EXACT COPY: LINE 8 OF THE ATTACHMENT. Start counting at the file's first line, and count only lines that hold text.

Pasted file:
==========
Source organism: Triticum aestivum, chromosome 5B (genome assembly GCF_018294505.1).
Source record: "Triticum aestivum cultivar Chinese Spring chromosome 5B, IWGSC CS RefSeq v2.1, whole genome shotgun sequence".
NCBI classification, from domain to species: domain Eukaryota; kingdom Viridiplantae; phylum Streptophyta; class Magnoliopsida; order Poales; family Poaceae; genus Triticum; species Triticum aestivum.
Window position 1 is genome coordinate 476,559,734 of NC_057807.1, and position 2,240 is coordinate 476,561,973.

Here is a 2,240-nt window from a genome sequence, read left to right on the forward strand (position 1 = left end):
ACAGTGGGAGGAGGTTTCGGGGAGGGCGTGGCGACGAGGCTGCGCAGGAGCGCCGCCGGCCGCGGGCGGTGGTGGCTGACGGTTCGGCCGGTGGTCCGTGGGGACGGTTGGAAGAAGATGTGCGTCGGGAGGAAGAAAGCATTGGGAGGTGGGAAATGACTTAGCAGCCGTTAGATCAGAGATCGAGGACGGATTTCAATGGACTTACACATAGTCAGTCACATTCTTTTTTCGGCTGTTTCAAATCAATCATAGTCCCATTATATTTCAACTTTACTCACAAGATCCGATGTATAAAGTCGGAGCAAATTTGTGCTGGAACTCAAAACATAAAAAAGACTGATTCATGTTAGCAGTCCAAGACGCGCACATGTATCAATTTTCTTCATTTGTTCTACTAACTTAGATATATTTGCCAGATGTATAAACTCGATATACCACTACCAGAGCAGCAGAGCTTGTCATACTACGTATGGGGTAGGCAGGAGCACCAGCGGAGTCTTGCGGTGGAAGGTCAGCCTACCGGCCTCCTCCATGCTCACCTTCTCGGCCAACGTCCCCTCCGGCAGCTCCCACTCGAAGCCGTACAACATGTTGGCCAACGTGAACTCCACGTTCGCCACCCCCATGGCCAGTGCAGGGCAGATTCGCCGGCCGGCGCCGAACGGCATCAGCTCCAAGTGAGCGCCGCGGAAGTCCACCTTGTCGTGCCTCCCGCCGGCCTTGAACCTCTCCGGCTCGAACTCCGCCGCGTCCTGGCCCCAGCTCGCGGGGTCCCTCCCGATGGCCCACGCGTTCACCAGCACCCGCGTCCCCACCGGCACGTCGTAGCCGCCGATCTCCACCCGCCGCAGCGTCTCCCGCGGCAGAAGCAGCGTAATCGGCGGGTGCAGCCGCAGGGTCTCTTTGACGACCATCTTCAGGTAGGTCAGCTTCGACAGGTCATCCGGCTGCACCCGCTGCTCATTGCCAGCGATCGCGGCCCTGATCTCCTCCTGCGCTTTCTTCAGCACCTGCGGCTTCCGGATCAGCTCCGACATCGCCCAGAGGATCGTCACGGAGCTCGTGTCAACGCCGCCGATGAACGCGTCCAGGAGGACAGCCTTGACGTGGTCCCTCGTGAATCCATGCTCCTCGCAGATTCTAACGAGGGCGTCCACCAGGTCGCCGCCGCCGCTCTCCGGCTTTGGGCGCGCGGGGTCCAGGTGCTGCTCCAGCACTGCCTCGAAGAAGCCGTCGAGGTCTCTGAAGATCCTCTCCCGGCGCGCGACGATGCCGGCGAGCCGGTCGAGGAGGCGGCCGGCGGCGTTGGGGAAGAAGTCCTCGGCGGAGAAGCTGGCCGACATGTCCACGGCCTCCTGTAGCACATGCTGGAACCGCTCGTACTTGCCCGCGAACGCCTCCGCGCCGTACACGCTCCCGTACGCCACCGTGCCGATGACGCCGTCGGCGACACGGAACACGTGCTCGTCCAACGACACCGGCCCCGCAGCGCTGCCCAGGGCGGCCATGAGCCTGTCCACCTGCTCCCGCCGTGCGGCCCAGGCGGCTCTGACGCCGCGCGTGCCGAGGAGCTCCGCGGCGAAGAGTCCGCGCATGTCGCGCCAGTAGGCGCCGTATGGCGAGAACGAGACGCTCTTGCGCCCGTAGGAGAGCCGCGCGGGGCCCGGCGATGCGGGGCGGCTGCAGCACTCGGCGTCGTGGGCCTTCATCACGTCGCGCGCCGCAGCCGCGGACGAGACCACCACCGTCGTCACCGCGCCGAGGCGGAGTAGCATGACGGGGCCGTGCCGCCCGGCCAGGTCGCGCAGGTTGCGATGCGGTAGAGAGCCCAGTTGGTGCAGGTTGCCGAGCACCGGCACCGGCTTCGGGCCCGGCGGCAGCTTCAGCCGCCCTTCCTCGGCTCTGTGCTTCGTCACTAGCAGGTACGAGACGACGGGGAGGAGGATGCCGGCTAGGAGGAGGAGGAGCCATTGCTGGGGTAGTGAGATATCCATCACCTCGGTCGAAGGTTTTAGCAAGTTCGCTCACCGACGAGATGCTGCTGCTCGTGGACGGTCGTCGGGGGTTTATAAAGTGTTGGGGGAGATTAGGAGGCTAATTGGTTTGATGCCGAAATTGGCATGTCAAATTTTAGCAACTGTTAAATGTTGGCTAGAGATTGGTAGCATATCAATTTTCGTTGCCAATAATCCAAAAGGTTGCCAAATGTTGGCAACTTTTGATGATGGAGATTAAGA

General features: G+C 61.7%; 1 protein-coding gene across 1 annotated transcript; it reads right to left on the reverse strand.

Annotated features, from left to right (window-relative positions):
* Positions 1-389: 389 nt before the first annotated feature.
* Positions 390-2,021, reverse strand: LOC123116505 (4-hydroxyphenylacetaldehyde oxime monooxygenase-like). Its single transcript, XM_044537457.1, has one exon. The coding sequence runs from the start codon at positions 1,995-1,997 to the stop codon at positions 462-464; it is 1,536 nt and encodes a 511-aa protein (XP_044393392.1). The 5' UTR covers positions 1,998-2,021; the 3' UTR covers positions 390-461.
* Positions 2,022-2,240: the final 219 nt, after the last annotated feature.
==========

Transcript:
Annotated features, from left to right (window-relative positions):